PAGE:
Church leaders, other advocates expect pope to address migration issue

A person walks past an image in the Citizenship Gallery at the Ellis Island Museum of Immigration in New York City. (CNS/EPA)

A person walks past an image in the Citizenship Gallery at the Ellis Island Museum of Immigration in New York City. (CNS/EPA)

By Tom Tracy Catholic News Service

WEST PALM BEACH, Fla. (CNS) — Pope Francis will arrive in the U.S. in September at the close of what could be called the “summer of immigration.”

Asylum-seekers landed on Greek beaches and traversed the France-to-England Channel Tunnel, while Berlin announced a plan for moving refugees into container-based housing.

In the U.S., with the 2016 presidential campaign debates underway, domestic immigration controversies pop up with regularity, including there were renewed calls for a security wall at the U.S. border with Mexico, and fingers pointed at some incidents of violent crime attributed to immigrants.

It’s widely expected that at some point during his first papal U.S. visit, Pope Francis will address the issues of human migration.

He has spoken out against the “globalization of indifference” about the plight of migrants. During his Latin America trip in July, migration was in a long list of problems he said must be addressed jointly by governments and the wider society.

“Through his vision, Pope Francis will show our Congress that the whole world is watching what our leaders here are doing and that their lack of action on immigration reform will not go unnoticed,” said Maria Sotomayor.

Pope Francis is to address a joint meeting of Congress Sept. 24 during his stop in the nation’s capital. After Washington he goes to New York, then Philadelphia.

Sotomayor, an Ecuador native, is a 2013 graduate of Neumann University in Pennsylvania, which two years ago was one of more than 100 Catholic institutions of higher education that signed a joint letter urging U.S. lawmakers to enact immigration reform with a path toward citizenship.

Sotomayor, who now works as an outreach coordinator for the Pennsylvania Immigration and Citizenship Coalition and who herself was raised in the U.S. in a family of undocumented immigrants, told Catholic News Service she hopes someone like her — who benefited from the 2012 Deferred Action for Childhood Arrivals program, known as DACA, initiated by President Barack Obama — could be among those who are to meet with Pope Francis.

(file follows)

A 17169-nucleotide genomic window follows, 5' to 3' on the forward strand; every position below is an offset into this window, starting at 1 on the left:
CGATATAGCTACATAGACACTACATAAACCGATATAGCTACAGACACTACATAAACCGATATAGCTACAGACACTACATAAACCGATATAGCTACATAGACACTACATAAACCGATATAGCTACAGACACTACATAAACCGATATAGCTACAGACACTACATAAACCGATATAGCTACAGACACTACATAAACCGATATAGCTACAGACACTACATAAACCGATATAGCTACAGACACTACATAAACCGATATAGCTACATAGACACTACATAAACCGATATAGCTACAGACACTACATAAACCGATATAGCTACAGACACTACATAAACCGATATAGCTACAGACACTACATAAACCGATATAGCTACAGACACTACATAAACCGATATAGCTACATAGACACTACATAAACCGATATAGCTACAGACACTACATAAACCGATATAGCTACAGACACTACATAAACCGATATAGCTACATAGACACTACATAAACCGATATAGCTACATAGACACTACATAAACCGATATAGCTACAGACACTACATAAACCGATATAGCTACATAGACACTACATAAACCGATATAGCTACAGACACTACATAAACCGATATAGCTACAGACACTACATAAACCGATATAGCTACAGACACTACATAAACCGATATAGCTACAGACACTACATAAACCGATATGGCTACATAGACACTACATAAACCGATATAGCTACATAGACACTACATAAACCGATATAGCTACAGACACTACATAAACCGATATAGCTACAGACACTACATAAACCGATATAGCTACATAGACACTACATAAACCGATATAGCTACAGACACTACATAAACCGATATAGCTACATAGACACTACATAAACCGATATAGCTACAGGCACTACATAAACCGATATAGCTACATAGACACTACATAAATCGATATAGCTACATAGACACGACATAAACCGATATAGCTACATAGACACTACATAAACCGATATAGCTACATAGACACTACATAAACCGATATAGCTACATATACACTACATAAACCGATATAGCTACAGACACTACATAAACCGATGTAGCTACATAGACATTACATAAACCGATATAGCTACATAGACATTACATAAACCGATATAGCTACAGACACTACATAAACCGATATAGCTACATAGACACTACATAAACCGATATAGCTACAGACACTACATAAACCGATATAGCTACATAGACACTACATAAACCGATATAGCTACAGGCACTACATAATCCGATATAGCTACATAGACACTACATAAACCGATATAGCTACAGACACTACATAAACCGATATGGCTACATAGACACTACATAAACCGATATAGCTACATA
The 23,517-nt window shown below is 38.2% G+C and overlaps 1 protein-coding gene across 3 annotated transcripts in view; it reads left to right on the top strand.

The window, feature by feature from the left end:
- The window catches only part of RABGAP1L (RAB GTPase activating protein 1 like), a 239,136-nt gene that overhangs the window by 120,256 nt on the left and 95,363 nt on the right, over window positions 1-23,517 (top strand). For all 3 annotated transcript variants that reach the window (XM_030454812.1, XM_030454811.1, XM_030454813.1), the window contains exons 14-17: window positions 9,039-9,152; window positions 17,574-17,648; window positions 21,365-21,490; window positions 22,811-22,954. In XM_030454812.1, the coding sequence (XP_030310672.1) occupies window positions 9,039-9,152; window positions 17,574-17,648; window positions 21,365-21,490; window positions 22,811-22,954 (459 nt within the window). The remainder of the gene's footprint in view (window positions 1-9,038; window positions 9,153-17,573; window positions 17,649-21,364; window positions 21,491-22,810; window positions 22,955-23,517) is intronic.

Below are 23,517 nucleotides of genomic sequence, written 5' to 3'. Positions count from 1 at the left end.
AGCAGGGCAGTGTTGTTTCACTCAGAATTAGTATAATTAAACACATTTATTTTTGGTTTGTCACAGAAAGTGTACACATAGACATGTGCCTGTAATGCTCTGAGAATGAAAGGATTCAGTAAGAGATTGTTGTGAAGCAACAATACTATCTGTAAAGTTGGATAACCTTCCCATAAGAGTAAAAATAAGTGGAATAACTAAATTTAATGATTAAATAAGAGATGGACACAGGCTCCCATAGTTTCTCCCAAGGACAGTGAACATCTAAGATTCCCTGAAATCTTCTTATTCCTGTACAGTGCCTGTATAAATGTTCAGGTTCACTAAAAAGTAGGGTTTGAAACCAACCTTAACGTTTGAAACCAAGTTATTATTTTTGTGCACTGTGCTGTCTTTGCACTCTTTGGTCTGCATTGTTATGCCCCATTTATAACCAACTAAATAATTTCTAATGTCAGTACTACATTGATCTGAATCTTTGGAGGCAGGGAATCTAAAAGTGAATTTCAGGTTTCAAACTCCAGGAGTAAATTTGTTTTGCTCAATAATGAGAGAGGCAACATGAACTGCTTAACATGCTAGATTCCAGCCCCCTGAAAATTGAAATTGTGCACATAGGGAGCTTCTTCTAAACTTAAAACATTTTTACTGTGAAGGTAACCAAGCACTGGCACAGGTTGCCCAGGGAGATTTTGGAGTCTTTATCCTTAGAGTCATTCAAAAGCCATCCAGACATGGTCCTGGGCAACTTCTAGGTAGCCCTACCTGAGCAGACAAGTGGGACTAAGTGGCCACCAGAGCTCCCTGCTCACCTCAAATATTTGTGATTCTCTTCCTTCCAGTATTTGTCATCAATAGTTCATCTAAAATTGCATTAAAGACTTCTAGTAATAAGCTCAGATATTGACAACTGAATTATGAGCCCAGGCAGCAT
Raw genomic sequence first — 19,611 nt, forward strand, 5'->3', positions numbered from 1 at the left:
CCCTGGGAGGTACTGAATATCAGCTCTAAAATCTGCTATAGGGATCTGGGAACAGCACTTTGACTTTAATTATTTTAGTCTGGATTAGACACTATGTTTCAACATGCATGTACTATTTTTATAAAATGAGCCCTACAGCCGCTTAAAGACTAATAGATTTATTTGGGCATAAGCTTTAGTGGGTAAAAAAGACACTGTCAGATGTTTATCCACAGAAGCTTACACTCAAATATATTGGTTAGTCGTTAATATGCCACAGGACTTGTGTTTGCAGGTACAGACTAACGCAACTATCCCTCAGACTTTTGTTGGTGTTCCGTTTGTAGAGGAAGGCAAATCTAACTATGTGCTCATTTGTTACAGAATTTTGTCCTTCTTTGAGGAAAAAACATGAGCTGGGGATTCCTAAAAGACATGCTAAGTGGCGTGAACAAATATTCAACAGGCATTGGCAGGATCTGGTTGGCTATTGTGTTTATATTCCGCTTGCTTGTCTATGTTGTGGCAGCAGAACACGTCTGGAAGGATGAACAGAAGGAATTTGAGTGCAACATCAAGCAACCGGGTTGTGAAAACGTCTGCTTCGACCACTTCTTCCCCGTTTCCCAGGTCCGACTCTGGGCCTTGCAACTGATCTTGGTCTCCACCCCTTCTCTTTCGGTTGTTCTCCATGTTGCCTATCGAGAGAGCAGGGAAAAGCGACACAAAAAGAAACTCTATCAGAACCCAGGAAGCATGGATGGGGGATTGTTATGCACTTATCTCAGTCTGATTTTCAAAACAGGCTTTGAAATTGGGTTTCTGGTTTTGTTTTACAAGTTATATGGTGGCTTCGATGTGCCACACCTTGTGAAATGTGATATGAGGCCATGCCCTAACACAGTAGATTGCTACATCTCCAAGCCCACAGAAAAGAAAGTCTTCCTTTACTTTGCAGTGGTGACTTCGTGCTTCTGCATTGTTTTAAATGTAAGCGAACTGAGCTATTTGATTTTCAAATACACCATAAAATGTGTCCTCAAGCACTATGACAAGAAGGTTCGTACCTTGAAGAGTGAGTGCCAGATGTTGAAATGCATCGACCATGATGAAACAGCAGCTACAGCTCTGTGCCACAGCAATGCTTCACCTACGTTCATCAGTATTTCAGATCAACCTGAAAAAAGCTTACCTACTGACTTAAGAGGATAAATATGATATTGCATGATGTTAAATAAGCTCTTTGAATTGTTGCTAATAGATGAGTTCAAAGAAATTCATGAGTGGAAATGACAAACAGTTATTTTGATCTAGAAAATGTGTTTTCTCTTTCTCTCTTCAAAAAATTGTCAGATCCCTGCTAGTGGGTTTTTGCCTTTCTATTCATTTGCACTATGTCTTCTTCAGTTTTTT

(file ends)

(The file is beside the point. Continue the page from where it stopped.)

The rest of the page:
On Sept. 26, the pope is to meet with immigrants at Independence Hall in Philadelphia. A day earlier he is to meet with immigrants and others helped by a New York Catholic Charities program.

“If I would share my story with him I would ask Pope Francis to bring to light our current immigration system and how it is hurting our families;our leaders need to change the system and remember families with greater dignity and respect,” Sotomayor said.

She added that she has advocated for women and children held at the Berks County Residential Center for undocumented families near Philadelphia. Many of those housed at Berks were originally arrested at the southern border and shipped to Pennsylvania by U.S. Immigration and Customs Enforcement.

“I hope Pope Francis will call on Congress to respect the dignity of people here and to stop violations of human rights that we see at the family detention centers housing children and parents while they wait for an immigration judge to decide on their case,” she said. “They are actually a jail for families.”

Both the U.S. bishops and Pope Francis — himself the product of cross-continental migration story —have already had much to say about the need for a more expansive view on immigration and Christian charity toward “the stranger among us.”

Writing on the matter in 2013, Philadelphia Archbishop Charles J. Chaput noted that the U.S. bishops, along with millions of fellow American Catholics, “seek reasonable legislation that will offer undocumented persons a path to citizenship and promote family unity.”

The U.S. bishops, Archbishop Chaput said, have called for several key elements toward immigration reform:

— A path to citizenship for workers in the country illegally that’s fair, accessible and achievable in a reasonable timeframe.

— Reform of the family-based immigration system to reunite husbands, wives and children more quickly.

— A program that would allow low-skilled migrant workers to enter the U.S. legally as needed labor.